My first reaction was to take issue with his school for not teaching him in better detail about MLK. Then I got over my momentary lapse into short-sighted self-righteousness, and remembered that I am the boy’s mother–oh, riiiight–and it is not, ultimately, the school’s responsibility if he hasn’t learned about Dr. King.
So I began to start to try to tell him. That’s when I realized he may not know, at this age, the difference between black and white, or any of the races, for that matter. I mean, it’s just not something we have talked about explicitly in our house. Apologies to anyone who feels that my husband and I have been negligent in this regard. The boy is four years old, and he gets along with everyone (with about two exceptions) of every race that he’s ever met. He knows he is half-Puerto Rican. His friends have been white, black, Hispanic, Asian, mixed like him, etc. I simply don’t think it’s ever occurred to him that these differences can cause people to act differently–more importantly, unfairly–toward each other. In a sense, the reason why my boy doesn’t have school on Monday is because of racism. To explain the holiday to him was to burst his bubble. And that made me kind of queasy.
But I started. It was Friday afternoon. We were driving to Baskin Robbins after I picked him up from school. (I highly recommend surprising your kid with an impromptu after-school ice cream run.) I told him Martin Luther King is an American Hero, on the hunch that using the term hero would hold an appeal for him. I was right. He perked up, and instantly became interested. I fumbled and stumbled my way through a summary of how once upon a time, black people were treated very, very unfairly in America. Fairness is another concept that I know resonates with him. Naturally, though, my mind was screaming in protest about the once-upon-a-time part. If recent events in our country have revealed anything, it’s the staggering, nauseating, deadly pervasiveness of prejudices and inequalities based on racial differences. But. MLK was the topic at hand, and I told myself there’s no reason to force dire nuances on the kid if he’s not asking to know them at this time. He will learn soon enough–and no, I do not and will not defer to school to do the work of teaching him about this.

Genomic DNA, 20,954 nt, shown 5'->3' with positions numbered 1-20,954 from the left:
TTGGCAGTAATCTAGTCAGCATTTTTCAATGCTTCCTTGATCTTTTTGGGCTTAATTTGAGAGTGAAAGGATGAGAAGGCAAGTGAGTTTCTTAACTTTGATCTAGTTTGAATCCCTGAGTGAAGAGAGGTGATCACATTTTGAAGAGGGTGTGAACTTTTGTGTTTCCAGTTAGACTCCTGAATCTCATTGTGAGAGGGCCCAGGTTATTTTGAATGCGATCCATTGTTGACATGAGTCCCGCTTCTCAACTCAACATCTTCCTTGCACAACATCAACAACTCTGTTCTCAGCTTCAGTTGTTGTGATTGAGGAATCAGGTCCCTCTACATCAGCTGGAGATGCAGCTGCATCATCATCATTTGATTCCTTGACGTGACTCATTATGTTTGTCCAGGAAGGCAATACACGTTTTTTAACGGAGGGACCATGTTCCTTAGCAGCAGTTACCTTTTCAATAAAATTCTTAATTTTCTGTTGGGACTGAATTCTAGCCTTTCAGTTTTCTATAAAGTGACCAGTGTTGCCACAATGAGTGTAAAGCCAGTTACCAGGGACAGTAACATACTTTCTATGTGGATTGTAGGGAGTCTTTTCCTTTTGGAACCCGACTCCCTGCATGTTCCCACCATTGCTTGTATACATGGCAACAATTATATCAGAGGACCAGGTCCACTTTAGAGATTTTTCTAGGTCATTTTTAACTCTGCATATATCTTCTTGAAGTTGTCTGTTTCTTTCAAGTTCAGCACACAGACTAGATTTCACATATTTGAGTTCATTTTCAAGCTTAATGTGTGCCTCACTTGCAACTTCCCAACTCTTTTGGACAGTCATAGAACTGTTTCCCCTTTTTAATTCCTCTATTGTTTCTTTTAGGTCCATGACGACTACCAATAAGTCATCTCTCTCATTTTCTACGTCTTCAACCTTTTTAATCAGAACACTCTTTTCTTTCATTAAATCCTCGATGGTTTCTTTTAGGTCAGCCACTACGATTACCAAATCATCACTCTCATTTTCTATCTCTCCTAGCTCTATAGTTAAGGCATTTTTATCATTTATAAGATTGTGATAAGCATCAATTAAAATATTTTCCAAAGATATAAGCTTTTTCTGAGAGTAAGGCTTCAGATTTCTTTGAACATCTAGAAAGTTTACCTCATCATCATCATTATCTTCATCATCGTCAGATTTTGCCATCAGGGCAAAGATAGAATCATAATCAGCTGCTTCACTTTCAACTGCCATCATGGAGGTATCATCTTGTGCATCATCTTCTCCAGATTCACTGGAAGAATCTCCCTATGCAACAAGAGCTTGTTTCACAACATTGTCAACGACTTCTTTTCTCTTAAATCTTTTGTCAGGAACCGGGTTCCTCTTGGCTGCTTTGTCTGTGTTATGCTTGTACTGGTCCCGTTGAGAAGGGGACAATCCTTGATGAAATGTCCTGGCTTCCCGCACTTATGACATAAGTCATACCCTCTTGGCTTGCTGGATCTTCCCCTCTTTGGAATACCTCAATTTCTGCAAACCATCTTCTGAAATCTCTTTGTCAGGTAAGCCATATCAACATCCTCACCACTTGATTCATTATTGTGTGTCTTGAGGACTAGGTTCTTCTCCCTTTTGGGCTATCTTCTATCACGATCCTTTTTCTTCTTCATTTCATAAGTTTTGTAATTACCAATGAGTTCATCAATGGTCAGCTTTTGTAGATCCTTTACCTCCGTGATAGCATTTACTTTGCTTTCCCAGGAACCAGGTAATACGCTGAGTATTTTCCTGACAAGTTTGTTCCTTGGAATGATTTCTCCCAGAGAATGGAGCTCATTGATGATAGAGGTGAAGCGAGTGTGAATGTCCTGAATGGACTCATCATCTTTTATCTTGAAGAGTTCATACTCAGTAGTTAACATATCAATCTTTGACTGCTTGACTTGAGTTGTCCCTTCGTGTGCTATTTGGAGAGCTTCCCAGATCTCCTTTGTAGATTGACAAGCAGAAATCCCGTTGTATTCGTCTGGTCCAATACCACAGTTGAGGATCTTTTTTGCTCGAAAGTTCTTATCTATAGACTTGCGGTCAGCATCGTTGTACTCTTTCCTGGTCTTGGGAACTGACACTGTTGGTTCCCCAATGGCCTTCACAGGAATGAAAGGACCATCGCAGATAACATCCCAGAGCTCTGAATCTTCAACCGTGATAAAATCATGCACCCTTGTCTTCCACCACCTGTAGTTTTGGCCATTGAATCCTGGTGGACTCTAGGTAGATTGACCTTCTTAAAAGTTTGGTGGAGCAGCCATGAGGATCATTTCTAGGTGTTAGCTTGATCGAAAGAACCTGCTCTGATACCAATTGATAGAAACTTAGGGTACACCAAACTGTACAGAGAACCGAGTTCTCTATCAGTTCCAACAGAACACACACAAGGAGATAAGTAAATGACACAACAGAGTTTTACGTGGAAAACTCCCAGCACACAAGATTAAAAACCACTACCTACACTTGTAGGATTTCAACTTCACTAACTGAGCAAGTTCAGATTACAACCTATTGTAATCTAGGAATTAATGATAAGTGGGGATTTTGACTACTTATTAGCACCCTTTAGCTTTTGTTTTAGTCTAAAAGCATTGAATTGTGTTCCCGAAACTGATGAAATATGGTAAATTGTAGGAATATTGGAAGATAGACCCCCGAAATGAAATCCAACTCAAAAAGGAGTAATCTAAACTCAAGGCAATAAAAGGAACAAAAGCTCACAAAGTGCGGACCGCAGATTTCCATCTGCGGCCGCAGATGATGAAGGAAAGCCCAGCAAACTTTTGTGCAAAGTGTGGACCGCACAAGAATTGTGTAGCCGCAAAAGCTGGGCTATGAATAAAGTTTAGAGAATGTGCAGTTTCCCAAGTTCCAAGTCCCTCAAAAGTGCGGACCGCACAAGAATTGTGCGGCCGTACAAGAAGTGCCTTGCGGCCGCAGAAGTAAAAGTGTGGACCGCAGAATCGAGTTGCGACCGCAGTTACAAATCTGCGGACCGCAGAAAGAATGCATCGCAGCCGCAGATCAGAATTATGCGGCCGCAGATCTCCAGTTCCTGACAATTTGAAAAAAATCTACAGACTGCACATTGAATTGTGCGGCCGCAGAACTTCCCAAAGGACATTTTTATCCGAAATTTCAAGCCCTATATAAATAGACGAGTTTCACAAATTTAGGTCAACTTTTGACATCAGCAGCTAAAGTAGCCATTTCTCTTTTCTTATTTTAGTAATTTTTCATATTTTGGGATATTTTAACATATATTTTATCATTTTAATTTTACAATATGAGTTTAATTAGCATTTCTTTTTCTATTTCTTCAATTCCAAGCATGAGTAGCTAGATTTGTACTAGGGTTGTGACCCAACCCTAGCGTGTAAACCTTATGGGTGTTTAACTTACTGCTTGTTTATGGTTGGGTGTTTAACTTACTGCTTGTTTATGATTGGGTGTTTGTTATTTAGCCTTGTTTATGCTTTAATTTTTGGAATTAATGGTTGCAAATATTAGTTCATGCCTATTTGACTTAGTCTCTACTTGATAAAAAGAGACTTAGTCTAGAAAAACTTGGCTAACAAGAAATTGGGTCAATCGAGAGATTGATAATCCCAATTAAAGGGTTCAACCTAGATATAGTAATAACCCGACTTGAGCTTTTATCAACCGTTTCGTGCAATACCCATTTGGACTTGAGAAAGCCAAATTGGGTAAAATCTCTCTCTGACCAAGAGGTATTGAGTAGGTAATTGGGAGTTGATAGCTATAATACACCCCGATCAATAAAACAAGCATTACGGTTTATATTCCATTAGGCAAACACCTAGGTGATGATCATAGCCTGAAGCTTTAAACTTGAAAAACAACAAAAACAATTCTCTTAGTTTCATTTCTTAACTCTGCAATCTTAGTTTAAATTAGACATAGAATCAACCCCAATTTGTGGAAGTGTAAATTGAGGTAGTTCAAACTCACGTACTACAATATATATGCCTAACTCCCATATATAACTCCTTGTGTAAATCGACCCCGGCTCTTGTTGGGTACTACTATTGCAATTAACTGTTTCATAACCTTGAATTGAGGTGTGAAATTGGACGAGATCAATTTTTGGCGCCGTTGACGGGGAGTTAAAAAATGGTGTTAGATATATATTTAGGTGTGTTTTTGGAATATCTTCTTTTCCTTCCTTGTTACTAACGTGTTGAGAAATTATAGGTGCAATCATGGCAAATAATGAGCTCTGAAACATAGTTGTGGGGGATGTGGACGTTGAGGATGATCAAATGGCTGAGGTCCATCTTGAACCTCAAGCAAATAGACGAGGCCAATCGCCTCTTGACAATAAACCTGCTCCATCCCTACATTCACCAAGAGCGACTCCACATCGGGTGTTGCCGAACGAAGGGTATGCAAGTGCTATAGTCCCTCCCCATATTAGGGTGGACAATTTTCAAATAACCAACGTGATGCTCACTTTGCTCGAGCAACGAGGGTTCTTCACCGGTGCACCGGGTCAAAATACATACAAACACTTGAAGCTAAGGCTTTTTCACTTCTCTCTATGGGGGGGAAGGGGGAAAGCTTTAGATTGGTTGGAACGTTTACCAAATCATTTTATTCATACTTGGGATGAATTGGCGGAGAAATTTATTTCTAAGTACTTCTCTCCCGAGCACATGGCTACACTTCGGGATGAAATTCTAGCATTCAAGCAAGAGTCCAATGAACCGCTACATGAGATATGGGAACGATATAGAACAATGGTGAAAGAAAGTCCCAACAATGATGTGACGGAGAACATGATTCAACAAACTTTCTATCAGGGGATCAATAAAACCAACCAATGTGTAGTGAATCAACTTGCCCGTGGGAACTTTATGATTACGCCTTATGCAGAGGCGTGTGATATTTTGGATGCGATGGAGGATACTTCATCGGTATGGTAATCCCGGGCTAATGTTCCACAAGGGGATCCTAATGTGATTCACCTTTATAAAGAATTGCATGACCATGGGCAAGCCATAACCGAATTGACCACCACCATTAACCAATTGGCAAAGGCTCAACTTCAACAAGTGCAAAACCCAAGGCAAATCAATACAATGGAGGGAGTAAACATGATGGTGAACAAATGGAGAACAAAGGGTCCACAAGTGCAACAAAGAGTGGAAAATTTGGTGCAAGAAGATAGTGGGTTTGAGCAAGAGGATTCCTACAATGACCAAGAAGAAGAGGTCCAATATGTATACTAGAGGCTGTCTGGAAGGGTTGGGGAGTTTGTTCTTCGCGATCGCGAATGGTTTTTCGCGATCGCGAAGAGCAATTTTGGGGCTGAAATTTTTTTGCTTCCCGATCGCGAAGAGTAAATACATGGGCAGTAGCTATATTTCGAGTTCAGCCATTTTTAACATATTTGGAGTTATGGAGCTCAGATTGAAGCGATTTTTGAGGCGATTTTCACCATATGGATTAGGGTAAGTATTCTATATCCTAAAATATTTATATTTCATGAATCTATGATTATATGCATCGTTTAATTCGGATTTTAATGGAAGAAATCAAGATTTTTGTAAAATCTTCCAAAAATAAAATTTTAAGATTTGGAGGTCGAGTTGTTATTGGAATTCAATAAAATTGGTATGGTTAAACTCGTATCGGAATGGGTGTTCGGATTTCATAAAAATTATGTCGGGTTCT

So I continued. I told him that Martin Luther King thought that everyone should be treated the same, whether they were black or white, or of any color. I consciously choose to use black as the more accurate term. Extreme political correctness all too often comes off as trite and inauthentic, in my opinion. See the story about CNN’s Chris Cuomo just last week using African-American incorrectly. So I try to stick with more transparent language. I told my son that MLK suffered injustices for defending everyone’s right to fair and equal treatment. That he was very brave, and never gave up. So we honor his birthday on Monday, again, because he’s a hero. My son seemed satisfied enough with this explanation. Once we got to Baskin Robbins, the one item on the agenda was chocolate ice cream on a sugar cone.